Is Winter a Good Time for Indoor Painting?

6
December
Is Winter a Good Time for Indoor Painting?

It’s almost winter here on the Colorado Front Range, bringing cool to freezing temperatures and, in some areas, snow. A lot of us are cooped up indoors on snowy winter days, and you might start noticing how dated your paint colors are. If your home could use a fresh coat of paint, now might seem like a great time for indoor painting. But is it really a good idea to paint your home’s interior during the winter? How does the weather outside affect the paint, inside your house?

Winter on the Front Range

Along the Front Range, the rugged mountain topography produces different types of winters in different areas. Local climates are affected profoundly by elevation, and to a lesser extent, by the way that mountain peaks and valleys affect air flow. There can be significant variations in climate between areas that are quite close to one another geographically. For example, Wolf Creek Pass has annual snowfall of up to 400 feet, while Manassa, just to the east, averages just 40 inches. Lower elevations tend to have less snowfall than higher elevations, and storms moving eastward from the Pacific Ocean lose a great deal of their moisture as rain or snow at the western side of the slopes.

Boulder, along with nearby Louisville and Superior, enjoys some of the mildest low temperatures during the winter. Although snowfall averages about 88 inches per season, the area is shielded from winter precipitation by the orographic lift of the nearby mountains. Snow depth is usually shallow, and snow cover melts quickly due to strong sunlight at the high elevation. For the most part, average winter temperatures stay above 32 degrees Fahrenheit.

Longmont, and the surrounding region, is notable for its 247 days of sunshine per year. With an average annual low of 33.7 degrees Fahrenheit. This region gets only 18 inches of rain per year, and about 32 inches of snowfall.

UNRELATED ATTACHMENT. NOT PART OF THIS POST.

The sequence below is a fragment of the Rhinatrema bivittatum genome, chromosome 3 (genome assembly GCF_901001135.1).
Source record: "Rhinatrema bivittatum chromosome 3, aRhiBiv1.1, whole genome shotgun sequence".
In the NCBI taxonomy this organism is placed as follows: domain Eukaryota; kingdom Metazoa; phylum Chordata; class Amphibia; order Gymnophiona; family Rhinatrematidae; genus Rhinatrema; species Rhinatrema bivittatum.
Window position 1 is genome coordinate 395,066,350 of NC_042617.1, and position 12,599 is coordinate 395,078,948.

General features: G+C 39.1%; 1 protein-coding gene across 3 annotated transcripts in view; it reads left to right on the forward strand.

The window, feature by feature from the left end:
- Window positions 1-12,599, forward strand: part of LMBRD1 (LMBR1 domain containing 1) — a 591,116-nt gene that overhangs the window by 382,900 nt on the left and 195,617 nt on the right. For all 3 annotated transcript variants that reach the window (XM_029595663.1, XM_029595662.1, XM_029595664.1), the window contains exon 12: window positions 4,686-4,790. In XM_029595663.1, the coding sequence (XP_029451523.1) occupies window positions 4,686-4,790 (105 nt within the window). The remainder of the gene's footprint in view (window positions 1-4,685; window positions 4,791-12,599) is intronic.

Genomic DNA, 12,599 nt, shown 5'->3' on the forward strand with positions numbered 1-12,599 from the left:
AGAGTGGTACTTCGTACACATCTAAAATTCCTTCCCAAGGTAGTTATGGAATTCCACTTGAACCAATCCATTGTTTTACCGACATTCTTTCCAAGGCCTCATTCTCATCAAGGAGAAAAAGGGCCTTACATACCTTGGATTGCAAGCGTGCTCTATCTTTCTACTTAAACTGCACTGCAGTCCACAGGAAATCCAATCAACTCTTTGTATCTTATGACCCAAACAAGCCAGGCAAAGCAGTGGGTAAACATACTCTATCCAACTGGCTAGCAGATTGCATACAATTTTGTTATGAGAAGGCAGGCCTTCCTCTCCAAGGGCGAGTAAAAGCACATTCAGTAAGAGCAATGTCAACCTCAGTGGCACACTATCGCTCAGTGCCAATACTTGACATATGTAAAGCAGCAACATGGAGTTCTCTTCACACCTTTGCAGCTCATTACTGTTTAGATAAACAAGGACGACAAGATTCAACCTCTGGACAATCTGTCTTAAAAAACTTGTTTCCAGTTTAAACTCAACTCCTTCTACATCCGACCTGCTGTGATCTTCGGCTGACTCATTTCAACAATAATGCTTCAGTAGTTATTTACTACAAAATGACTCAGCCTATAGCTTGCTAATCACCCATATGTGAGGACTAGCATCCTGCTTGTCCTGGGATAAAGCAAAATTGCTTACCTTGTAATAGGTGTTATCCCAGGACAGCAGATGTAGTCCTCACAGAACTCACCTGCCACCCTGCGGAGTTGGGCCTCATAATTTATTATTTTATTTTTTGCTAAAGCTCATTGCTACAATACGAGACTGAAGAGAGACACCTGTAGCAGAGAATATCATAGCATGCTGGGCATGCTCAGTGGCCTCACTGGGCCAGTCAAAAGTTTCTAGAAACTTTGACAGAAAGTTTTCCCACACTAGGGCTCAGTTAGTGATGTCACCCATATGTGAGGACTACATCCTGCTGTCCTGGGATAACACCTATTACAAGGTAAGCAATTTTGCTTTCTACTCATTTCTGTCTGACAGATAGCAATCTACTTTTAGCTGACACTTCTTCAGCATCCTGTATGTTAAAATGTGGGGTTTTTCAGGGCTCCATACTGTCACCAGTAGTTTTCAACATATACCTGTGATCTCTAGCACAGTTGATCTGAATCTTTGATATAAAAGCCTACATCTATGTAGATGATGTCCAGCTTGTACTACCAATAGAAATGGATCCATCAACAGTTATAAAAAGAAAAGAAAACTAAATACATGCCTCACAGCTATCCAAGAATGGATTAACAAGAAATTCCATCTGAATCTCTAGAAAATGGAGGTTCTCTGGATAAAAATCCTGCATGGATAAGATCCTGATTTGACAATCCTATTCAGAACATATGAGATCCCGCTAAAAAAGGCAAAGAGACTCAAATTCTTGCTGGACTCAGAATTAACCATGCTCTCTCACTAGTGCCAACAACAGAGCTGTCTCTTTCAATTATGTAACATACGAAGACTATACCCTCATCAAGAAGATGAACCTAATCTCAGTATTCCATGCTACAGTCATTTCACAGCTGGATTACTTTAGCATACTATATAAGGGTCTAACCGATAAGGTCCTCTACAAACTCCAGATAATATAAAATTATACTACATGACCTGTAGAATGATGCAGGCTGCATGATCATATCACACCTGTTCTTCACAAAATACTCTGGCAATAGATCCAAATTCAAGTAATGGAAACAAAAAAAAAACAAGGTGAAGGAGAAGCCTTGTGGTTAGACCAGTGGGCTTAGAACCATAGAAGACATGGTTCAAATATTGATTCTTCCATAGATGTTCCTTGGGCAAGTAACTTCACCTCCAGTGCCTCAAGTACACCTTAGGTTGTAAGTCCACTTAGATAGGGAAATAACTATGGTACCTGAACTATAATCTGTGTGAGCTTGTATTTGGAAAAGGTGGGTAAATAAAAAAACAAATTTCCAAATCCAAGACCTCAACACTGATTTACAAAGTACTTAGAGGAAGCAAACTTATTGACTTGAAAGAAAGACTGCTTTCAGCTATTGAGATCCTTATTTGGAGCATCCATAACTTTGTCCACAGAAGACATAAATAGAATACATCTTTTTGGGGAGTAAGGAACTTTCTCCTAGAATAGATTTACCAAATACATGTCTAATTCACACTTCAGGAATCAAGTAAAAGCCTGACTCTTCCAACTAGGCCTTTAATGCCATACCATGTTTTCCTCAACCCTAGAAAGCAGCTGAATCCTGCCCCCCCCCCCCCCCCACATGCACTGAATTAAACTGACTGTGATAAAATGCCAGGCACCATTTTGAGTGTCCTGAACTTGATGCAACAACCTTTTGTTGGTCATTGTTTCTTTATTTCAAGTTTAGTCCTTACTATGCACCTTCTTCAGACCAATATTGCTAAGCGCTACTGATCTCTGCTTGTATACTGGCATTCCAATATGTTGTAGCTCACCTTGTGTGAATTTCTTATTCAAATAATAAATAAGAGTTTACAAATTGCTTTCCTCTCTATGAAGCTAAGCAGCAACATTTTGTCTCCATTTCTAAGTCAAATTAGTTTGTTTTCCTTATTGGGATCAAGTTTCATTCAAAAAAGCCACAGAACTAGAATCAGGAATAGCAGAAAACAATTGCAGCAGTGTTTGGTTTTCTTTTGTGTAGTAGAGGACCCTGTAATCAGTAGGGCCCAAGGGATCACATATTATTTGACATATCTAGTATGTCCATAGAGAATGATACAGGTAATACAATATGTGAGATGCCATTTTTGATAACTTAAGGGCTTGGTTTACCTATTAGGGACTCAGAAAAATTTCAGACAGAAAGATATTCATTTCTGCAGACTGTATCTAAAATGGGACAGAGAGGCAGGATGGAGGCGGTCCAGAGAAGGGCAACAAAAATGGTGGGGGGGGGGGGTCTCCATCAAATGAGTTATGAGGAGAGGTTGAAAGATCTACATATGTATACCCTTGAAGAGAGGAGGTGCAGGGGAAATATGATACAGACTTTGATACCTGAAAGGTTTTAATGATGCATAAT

With an annual low of 29 degrees, the Evergreen area is slightly cooler than Boulder and Longmont. With 83 inches of snowfall each year, it’s also relatively snowy compared to nearby areas.

So Can I Paint My House in the Winter?

Here’s a secret: for professional painters, winter is usually one of the slowest times of year. That means we’re always available for customers. It’s actually a pretty good time to book us for interior painting.

For exterior painting, winter isn’t necessarily the optimal time, because cold temperatures can have a profound effect on the paint itself. Manufacturer recommendations for different kinds of paint can vary, and some paints can be used at temperatures as low as 35 degrees. With that said, cold and snowy winter days can prevent the paint from curing correctly.

But for interior painting, winter is as good a time as any to paint the interior of your home. The sunny but snow-covered landscape reflects a lot of sunlight, providing us with ample natural light while we paint. The big challenge is often ventilation, considering that it’s quite cold outside. You can crack the windows slightly, or use an exhaust fan. It helps to use a water-based paint that’s low in VOCs (volatile organic compounds) this time of year.

If you do decide to get professional interior painting services during the winter, we recommend that you turn up the heat while we’re working. Paint shouldn’t be applied at ambient temperatures under fifty degrees, and for best results, your indoor temperatures should be at least sixty degrees, if not higher. This helps the paint dry faster for better results, and prevents the consistency of the paint from being affected by cool temperatures.

Call Us Any Time for Winter Interior Painting on the Colorado Front Range

Here on the front range, there’s a diverse range of winter conditions in a relatively small geographical area. But whichever type of winter your area has, it can be a great time for interior painting. As long as you keep your temperature at a reasonable level while we paint, you’ll enjoy beautiful results at any time of year.

Collegiate Painters